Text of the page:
Over the course of 12 previous novels, Anita Shreve's heroines have sampled some of life's crueller blows. Sydney Sklar, the troubled protagonist of Body Surfing, is no exception. At the age of 29, Sydney has already been once divorced and once widowed. In an effort to "drift and heal", she takes a job as tutor to 18-year old Julie Edwards at her parents' beach house in New Hampshire. The house has featured in Shreve's previous novels, Fortune's Rocks, Sea Glass and The Pilot's Wife.Arriving to undermine Sydney's new-found equilibrium are Julie's two disturbingly restless older brothers. Both good-looking preppy professionals, one is an academic, the other a corporate realtor. Both seem attracted to Sydney, but after an afternoon watching her body surf, it's Jeff, the enigmatic elder sibling, who greets her from the surf with a dry towel.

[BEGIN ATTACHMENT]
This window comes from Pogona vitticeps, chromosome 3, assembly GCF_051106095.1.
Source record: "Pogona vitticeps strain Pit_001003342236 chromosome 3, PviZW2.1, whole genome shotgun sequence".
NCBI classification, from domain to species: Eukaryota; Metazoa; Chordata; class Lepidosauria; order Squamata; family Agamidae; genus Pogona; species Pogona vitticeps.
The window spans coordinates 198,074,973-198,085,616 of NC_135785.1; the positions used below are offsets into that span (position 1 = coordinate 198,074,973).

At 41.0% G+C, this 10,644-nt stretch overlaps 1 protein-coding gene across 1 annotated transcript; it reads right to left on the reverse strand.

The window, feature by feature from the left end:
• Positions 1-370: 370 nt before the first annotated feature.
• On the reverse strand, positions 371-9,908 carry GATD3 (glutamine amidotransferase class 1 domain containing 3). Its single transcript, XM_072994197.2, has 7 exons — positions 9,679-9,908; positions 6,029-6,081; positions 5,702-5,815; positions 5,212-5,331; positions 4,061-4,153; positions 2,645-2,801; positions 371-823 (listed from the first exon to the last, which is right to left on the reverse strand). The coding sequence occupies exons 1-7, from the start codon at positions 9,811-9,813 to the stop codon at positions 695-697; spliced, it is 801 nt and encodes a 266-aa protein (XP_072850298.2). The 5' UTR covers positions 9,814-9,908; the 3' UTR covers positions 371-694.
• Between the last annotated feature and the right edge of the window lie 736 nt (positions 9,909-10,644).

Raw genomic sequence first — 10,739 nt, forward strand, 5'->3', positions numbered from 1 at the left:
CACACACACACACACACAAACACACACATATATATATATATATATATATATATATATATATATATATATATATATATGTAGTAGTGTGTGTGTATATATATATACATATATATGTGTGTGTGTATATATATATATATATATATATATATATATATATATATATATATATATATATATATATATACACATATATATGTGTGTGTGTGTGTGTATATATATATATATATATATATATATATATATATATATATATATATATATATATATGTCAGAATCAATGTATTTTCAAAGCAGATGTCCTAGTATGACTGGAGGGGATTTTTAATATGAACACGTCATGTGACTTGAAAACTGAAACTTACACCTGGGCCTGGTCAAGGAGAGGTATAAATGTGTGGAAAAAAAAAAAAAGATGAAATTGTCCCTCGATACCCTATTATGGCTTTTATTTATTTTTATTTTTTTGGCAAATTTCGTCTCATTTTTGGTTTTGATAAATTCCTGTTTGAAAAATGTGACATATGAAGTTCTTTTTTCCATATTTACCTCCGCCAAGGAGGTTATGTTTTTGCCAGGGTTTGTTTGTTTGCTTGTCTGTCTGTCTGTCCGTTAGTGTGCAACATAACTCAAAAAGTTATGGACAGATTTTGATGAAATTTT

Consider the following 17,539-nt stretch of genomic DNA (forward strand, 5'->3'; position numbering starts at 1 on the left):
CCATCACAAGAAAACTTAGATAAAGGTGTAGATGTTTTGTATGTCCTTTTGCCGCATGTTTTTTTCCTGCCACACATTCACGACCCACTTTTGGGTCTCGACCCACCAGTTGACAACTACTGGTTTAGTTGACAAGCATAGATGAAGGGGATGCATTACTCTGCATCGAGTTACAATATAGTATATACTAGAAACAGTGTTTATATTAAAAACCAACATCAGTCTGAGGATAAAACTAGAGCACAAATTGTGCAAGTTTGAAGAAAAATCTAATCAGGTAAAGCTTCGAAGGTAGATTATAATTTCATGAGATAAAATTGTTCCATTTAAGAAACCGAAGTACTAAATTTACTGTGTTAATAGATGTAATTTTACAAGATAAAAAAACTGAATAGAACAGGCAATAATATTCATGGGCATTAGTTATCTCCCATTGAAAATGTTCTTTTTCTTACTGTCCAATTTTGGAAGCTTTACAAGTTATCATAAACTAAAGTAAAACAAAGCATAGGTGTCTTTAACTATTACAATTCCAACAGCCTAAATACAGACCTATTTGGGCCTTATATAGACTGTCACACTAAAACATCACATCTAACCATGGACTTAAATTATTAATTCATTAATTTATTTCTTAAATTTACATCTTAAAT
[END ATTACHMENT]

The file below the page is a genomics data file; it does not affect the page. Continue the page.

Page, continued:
Told in fragmentary paragraphs that intentionally wrong-step the reader, Shreve's ensuing drama is a polished performance of nuanced social observation, ersatz romance and cloying tragedy. Part-way through the narrative, Sydney, like the reader, is left reeling from an unexpected blow. Unnervingly philosophical about her fate, she has no alternative but to start over like "a lobster making its new shell." A novel that puts readers through the emotional wringer, only to leave them high and dry.